These are what we call the 'YMMV items.' Things that some people find in this work. We call them 'your mileage might vary' because not everyone sees these things in the same way. This starts discussions in the trope lists, a thing we don't want. Please use the discussion page if you'd like to discuss any of these items.
YMMV: Charlie and the Chocolate Factory
Accidental Innuendo: In one of Dahl's writings for Playboy, "schnozzberry" was used as a euphemism for "penis."
Harsher in Hindsight: Viewers might view the Oompa-Loompas in a different light once they lean about the real life child slavery issue the cocoa industry has.
And the Amusing Injuries the kids suffer are much more terrifying if one remembers that children used to work in factories, and often suffered horrific actual injuries (sometimes fatal) in case of a slightest mistake.
This one's justified, though, in that Wonka didn't save the Oompa-Loompas from primitive living conditions (which was the historical justification of the "white man's burden"), he saved them from the daily fear of being eaten by monsters!
Heartwarming Moments: Grandpa George, a completely irascible curmudgeon who had virtually nothing good to say about anything, tells Charlie, when he offers to sell the golden ticket in order to support the family, that he would be a fool to sell his dream for something as common and ridiculous as money. Considering how cantankerous and irritable he was to that point, it comes out of nowhere that he is the one who speaks out against selling the ticket, particularly in contrast to his stating that Charlie's one bar a year didn't stand a chance in hell of winning in the first place.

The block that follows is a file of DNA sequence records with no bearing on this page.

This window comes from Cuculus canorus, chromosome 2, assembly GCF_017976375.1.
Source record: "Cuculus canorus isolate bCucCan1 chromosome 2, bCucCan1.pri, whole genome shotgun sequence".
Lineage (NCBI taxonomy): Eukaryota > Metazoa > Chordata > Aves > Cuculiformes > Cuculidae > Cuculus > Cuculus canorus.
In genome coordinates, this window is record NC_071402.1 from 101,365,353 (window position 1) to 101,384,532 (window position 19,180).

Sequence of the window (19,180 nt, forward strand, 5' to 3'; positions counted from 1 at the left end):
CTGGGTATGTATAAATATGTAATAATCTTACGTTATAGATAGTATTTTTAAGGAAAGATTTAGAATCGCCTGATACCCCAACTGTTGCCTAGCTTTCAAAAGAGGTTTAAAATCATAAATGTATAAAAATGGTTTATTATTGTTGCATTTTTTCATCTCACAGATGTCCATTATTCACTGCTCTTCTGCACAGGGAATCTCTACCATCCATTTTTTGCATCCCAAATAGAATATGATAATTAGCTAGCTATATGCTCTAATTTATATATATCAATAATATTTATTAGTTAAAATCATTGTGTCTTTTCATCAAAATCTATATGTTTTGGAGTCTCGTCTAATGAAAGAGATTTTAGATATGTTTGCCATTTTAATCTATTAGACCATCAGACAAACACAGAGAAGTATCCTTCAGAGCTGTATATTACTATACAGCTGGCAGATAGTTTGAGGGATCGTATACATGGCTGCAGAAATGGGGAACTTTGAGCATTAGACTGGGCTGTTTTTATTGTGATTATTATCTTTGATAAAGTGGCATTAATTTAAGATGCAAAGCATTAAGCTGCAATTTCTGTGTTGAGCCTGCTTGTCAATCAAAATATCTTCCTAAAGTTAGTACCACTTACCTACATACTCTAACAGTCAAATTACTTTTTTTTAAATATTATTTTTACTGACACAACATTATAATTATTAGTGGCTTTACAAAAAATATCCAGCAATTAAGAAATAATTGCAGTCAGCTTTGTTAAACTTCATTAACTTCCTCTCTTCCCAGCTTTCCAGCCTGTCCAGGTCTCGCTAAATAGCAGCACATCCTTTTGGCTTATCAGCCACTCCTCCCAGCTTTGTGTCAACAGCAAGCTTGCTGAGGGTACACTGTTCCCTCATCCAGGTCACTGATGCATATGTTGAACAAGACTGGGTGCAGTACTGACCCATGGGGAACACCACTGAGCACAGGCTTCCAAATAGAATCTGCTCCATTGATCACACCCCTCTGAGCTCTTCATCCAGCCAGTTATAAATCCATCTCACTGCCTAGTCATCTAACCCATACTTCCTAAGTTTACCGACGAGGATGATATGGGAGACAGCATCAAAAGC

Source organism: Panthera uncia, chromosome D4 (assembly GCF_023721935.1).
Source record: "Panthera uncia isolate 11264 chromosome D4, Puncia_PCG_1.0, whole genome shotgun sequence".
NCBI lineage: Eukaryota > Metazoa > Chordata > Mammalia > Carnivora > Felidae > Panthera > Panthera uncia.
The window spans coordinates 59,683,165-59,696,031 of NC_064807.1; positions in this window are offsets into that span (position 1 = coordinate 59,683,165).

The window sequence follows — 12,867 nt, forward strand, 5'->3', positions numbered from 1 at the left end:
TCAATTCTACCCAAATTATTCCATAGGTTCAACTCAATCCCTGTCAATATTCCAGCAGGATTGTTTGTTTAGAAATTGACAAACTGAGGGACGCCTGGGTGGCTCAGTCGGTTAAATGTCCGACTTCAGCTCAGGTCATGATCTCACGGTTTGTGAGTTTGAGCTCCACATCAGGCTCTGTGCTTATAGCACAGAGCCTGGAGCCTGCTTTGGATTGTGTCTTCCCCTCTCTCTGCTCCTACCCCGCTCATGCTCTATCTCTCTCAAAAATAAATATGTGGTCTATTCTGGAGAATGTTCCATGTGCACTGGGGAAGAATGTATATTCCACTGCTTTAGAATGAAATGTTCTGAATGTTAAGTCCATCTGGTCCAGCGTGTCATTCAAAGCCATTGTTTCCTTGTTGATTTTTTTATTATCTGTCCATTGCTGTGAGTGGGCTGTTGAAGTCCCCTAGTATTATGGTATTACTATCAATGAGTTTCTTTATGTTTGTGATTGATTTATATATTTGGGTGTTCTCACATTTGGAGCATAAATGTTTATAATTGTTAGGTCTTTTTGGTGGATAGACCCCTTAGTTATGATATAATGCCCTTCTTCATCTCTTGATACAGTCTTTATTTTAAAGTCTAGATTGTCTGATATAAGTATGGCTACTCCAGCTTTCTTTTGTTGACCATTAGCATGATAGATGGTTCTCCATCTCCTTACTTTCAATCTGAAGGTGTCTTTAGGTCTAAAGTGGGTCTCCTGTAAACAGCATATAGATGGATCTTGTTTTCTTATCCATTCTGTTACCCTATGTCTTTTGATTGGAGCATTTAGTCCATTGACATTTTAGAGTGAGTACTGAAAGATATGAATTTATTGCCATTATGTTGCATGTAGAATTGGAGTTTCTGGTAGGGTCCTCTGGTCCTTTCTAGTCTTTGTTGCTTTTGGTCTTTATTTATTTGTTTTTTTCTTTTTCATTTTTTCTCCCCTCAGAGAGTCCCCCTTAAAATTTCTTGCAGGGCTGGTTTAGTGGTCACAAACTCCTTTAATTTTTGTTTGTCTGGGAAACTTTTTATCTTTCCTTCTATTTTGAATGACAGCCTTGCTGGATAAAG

Magnificent Bastard: The Oompa-Loompas' 'improvisation' smacks of conspiracy, but ramps it straight into casino territory, as it rather implies that he cherrypicked those kids specifically.
Memetic Molester: Willy Wonka. Beyond the Nightmare Fuel elements of Johnny Depp's performance, when the film hit theaters it was in the wake of Michael Jackson being found not guilty on child molestation charges. As Depp-Wonka and Jackson are superficially similar in appearance, the film was the butt of jokes and questions as to whether this was intentional.
Purity Sue: Charlie, who's a saint in comparison to his alternate universe self (who was still a good kid, but flawed like a regular child). He's hardly even given a chance to test his character for the first half of the film, unlike his 1971 self who faces the temptation of both Slugworth's deal and the fizzy lifting drinks.
This is actually more in line with how he was written in the book. Whether or not staying faithful to the book was a good thing in this case depends on the viewer.
Squick: Augustus Gloop goes for a swim in chocolate intended for eating. A few days later someone in the world will be eating chocolate that a fat boy has been swimming around in for a few minutes....
They Wasted a Perfectly Good Plot: Specifically, it would have been great see to Depp recite the full "We have no way of knowing..." poem with all the manic energy his character used in the book.
Mike Teevee received an update from a television addict obsessed with Westerns to an videogame-playing technology nerd, an image children of the day can better relate to. His flaw is that too much time "gaining intelligence" from TV and playing violent video games has made him a dickish, violent little know-it-all with no imagination. This may be Hypocritical Humor, as some of Tim Burton's works, this one included, have actually gotten video game adaptions (See: The Nightmare Before Christmas). Though it does make the Oompa Loompas still insisting that television was responsible pretty nonsensical.
Likewise, Violet is updated to being overly competitive, rather than merely a gum chewer. The film even lampshades the hypocrisy of Wonka hating gum, when he manufactures and sells the stuff.